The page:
When Yandy Diaz led off the bottom of the first inning Sunday afternoon with a sharp single to left off the Braves’ Bryce Elder, that gave him six of the Rays’ last 11 hits over two-plus games.
While Diaz’s batting average continued to climb to an American League-leading .323 at the all-star break, the rest of the lineup had gone limp. In fact, as a team, the Rays were hitting .172 while averaging 2.4 runs during a seven-game losing streak, their longest in two years.
Fortunately for Tampa Bay, Diaz’s teammates jumped on board Sunday as the Rays scored 10 runs on 10 hits in a 10-4 victory over the visitors. The win prevented an Atlanta sweep in a three-game series that featured the teams with MLB’s best records.
In addition to halting a seven-game losing streak, they Rays also ended a five-game skid at home, the club’s longest at Tropicana Field since 2018. They had also scored only one run in each of the three previous games.
This is not to suggest the Tampa Bay clubhouse was in crisis mode. Regardless of the outcome in their series finale against Atlanta, the Rays were going to enter the break with the American League’s best record even if Baltimore would have had one less loss. Still, the seven-game losing streak was a part of a larger stretch in which they lost 10 of 15 and 16 of 26.
Of course, the Rays (58-35) were not going to maintain the absurd pace with which they started the season. They equaled the modern (since 1901) MLB mark by opening 13-0 and raced out to 20-3 and 29-7 marks as well as winning 30 of their first 36 at the Trop. Sooner or later, those numbers were sure to deflate. That is simply the nature of the beast in a 162-game slate and especially for a team that lost two starting pitchers (Jeffrey Springs, Drew Rasmussen) for the season by mid-May and recently had a third (Shane McClanahan) go on the injured list with back tightness.
To keep the overall and home winning percentages as high as they did for as long as they did was most impressive. That is why any kind of a drought raises eyebrows, though the Rays have been sliding back to earth for much of the past two months, something that is underscored in the fact that, entering Sunday’s game, they were .500 (28-28) since winning 29 of their first 36.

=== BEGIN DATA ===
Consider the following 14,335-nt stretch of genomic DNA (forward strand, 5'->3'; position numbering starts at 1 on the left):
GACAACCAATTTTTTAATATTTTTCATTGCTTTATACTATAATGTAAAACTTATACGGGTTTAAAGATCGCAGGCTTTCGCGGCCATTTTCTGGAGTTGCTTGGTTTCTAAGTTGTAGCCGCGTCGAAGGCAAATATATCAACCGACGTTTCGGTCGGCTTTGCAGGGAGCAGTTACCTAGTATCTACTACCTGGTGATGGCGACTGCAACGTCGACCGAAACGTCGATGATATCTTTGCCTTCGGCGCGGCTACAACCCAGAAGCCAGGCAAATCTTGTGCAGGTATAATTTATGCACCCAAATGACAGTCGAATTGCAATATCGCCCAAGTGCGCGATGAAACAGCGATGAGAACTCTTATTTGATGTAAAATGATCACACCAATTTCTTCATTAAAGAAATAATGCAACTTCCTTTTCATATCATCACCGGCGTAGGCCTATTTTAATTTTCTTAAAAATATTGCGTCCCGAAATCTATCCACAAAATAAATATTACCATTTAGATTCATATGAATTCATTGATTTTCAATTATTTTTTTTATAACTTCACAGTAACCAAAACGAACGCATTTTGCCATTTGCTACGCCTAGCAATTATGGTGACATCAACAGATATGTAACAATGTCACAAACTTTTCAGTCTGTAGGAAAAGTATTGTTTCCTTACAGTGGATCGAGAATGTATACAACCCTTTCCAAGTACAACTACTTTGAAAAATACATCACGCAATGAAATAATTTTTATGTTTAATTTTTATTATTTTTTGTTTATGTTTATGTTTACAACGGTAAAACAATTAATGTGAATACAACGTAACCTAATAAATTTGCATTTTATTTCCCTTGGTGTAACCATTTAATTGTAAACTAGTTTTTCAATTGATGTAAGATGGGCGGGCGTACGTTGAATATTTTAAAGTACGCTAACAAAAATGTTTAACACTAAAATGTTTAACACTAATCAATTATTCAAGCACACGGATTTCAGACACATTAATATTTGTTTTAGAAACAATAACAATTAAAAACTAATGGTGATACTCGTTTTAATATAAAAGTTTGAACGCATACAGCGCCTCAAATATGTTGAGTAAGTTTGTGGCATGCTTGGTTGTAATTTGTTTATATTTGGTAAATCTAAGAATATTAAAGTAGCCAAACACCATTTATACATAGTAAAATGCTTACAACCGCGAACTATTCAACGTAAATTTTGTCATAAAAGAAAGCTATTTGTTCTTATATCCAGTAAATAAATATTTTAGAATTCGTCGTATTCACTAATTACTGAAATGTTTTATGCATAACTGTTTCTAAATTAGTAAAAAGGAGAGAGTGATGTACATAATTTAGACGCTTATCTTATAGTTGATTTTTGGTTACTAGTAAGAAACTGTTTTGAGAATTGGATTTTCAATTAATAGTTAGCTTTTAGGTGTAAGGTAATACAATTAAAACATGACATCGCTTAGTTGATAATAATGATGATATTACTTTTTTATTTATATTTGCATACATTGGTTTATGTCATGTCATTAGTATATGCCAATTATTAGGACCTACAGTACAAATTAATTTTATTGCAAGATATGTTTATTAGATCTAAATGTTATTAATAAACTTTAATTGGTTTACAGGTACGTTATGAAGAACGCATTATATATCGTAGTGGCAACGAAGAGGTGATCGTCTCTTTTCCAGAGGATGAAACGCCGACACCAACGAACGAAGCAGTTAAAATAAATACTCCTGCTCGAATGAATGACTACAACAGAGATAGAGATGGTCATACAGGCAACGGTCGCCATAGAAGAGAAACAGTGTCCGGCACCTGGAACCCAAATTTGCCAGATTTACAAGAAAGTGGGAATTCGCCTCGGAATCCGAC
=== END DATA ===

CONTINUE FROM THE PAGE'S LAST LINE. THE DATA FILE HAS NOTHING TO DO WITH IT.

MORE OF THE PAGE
It not as though Kevin Cash’s team, which leads the Orioles by two games in the American League East, was getting pounded during their losing streak. The pitching staff yielded three runs or less in four of the seven defeats. The bats, as noted above, went cold and, at times, the fielding was far from stellar.
“We had reason to be frustrated the last week or so,” said Cash, following Sunday’s win. “I thought we were still doing some things okay, just not to the standard that we had maybe set. To win a ballgame and go into the break (with a thorough win) feels that much better.”
The Rays’ 58-35 (.624) mark at the break represents the best in the franchise’s 26 seasons, topping the 54-34 (.614) of 2010.
“Congrats to that group out there,” said Cash, whose team resumes its schedule at Kansas City on Friday. “Anytime you are doing something that is a franchise first, that’s saying something.”
It is saying something how well Zach Eflin has performed to this point in the season. The 29-year-old righthander, who signed the richest free-agent deal (three years, $40 million) in team history in December, needed to give the Rays a solid outing against a scorching Atlanta team that had won 20 of 22. He did just that in going five innings before exiting with a six-run lead. He improved to 10-4, including 9-1 at the Trop, and has combined with McClanahan in providing a formidable duo at the top of Tampa Bay’s rotation.
“(Sunday) was a day we needed a win to get right back on track and take that momentum going into the break,” said Eflin, who has allowed two runs or less in 10 of 17 starts while sporting a 3.25 ERA. “We head into the break with out spirits high. We had an awesome first half, but I think it could have been even better. Throughout 162 games you go on skids, things happen, but we are in a really, really good place as a team physically and culturally. It was a magical first half and it’s set up for a magical second half, too.”
After a weekend series in Kansas City and three games at Texas, the Rays return home to face the Orioles (July 20-23) in what should be a dandy four-game series.